My complaints about the movie are few. I would have loved to see actual high school age actors playing these parts. Seeing twenty-somethings in these roles has become common in Hollywood, but the film could have had added realism and intensity if they had cast more age appropriate actors, or changed the plot to be about college students.
Although most of the effects are wonderful, I felt that a few of the visual effects shots could have been better. A floating baseball comes to mind. (Why not just use fishing line, guys?)
Throughout the movie I ran into numerous themes worthy of discussion on the ride home from the theater. Andrew's cousin, Matt, who also gains super powers, has been reading a bit of philosophy for one of his classes and often has little nuggets to spout about human nature. He contends that we are "creatures of will" and can never have our desires satisfied. And biblical anthropology would agree with this, I think.
We are free creatures gifted with free wills, and yet because of sin we are separated from God, who is the ultimate source of fulfillment. Until the day when he removes our ability to sin and gives us new and perfect bodies, all of our attempts at self-fulfillment will fall short. It's possible the theme of "failing to fulfill our own desires" was an intended parallel to Andrew's story, who seems to believe that he can use his powers to get the things he wants from life.
Andrew himself also shares a personal philosophy that is intriguing. At one point he tells his camera that he has been thinking about evolution. Specifically natural selection and "survival of the fittest". He reasons that because a lion does not feel guilty when it kills a gazelle, that there would be nothing wrong with him harming or even killing a weaker human being.
This is a very striking statement, as it clearly demonstrates the inevitable, horrifying result of consistently applying a belief in naturalistic evolution to the way we live and think of others. Taken out of the realm of academic theory and applied to life, naturalistic evolution will lead to terrible harm inflicted on one human by another. This movie is far from an argument for theism, but it stands out among sci-fi films as being willing to shed light on the "dark side" of a worldview taken for granted by millions.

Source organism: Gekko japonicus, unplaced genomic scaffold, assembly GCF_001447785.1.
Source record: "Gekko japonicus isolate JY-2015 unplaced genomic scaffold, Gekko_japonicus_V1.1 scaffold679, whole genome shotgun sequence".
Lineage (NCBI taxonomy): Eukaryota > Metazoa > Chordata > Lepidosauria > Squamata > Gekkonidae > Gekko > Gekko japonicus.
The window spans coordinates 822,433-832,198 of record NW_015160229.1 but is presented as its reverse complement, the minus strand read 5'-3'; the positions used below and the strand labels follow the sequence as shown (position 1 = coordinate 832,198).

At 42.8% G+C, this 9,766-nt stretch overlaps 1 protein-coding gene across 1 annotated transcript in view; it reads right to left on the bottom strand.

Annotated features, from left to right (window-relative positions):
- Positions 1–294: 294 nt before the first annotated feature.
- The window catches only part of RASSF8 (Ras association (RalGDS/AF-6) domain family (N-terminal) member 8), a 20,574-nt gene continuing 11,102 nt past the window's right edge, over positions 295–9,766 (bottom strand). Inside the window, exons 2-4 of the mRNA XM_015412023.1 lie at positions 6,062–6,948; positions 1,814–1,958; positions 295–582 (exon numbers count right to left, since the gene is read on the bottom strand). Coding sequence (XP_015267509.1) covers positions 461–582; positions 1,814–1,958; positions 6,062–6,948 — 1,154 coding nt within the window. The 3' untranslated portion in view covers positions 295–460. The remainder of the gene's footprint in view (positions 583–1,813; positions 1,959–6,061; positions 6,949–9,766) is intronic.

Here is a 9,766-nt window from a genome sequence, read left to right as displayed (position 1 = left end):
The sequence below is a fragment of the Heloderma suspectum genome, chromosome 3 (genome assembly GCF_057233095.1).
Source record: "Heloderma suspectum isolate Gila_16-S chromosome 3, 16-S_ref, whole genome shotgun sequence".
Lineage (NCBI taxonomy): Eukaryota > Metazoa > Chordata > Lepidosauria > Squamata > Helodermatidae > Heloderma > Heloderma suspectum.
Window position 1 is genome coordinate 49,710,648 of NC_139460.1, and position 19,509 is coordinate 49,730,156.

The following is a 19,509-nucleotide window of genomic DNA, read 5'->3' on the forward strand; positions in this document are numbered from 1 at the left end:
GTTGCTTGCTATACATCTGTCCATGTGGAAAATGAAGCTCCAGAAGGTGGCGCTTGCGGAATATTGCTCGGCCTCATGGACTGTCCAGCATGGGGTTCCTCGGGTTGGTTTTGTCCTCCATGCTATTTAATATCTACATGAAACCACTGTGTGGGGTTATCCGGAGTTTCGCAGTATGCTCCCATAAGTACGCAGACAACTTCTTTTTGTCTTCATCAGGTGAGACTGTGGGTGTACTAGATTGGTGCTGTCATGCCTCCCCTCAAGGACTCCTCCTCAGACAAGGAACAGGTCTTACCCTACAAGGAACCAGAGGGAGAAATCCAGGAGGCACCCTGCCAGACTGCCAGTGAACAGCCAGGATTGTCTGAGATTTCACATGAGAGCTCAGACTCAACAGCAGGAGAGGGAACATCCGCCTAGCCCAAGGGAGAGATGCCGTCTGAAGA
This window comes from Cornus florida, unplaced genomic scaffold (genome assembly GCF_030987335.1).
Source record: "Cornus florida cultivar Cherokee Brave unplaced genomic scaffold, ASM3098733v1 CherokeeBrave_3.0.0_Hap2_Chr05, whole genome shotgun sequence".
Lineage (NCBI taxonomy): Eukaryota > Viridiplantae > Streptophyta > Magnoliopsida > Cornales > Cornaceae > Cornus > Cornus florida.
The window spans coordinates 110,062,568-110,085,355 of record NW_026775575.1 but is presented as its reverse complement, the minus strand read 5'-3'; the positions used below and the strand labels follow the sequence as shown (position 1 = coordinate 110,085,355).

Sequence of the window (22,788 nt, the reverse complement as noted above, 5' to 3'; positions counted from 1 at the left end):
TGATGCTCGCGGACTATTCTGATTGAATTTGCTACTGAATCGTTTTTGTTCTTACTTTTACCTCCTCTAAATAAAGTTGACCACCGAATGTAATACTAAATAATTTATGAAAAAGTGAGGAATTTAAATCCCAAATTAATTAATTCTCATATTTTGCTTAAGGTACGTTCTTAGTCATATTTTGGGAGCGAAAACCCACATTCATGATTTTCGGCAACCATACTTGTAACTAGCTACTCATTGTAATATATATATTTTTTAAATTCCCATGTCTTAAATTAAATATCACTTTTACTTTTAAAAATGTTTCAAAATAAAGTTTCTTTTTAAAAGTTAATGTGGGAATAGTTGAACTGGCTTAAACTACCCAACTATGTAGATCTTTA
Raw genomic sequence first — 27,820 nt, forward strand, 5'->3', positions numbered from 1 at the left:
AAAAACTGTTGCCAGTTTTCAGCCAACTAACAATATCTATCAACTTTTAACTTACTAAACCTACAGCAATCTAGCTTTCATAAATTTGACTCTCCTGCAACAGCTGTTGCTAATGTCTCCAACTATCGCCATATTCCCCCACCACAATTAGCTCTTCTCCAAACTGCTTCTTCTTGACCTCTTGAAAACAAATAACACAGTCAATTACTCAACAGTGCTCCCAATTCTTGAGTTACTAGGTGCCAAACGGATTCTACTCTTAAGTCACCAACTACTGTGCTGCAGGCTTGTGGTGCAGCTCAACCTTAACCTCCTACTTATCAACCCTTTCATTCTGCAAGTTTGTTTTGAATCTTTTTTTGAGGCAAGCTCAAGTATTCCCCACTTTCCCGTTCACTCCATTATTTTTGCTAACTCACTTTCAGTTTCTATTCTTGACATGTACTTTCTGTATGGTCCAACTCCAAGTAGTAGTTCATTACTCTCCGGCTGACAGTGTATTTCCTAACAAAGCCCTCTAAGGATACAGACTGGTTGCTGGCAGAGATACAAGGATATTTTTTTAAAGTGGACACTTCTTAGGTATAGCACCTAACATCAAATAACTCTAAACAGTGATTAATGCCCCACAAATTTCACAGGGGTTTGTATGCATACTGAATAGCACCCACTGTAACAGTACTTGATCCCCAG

Near the end of the film, Matt comments that even after all Andrew has done, he is still not a "bad person". I have to say, after seeing all that Andrew had done to that point(watch the movie and see for yourself!), I'd love to ask Matt for his description of what a "bad person" WOULD have to do to earn the title! Does a poor upbringing or being mistreated by others give us license to lash out and harm or kill people? When DOES a person go from good, to neutral, to bad, and how does Matt know what this objective standard is?
Sure, it's being a bit nit-picky, but beneath the surface of small comments like Matt's are unstated yet deeply held philosophies about who we are and what right and wrong is that can be harmful if not examined and picked apart now and then.
Chronicle is a fantastic, dark-toned sci-fi flick that could have been revolutionary but settles for being a fantastic must-see film. It is also likely to give you some things to ponder about who we really are as humans when the curtain of idealism no longer hides our innermost desires.
Rated PG-13 for for intense action and violence, thematic material, some language, sexual content and teen drinking.
"Love means doing what God has commanded us, and he has commanded us to love one another, just as you heard from the beginning." - 2 John 1:6
What customers say about ChristianCinema.com: " I was delighted to find the DVD that I wanted so easily and to obtain it in such a professional and prompt manner at a very acceptable price. Christian Cinema helps raise the average!" - Jack Rogers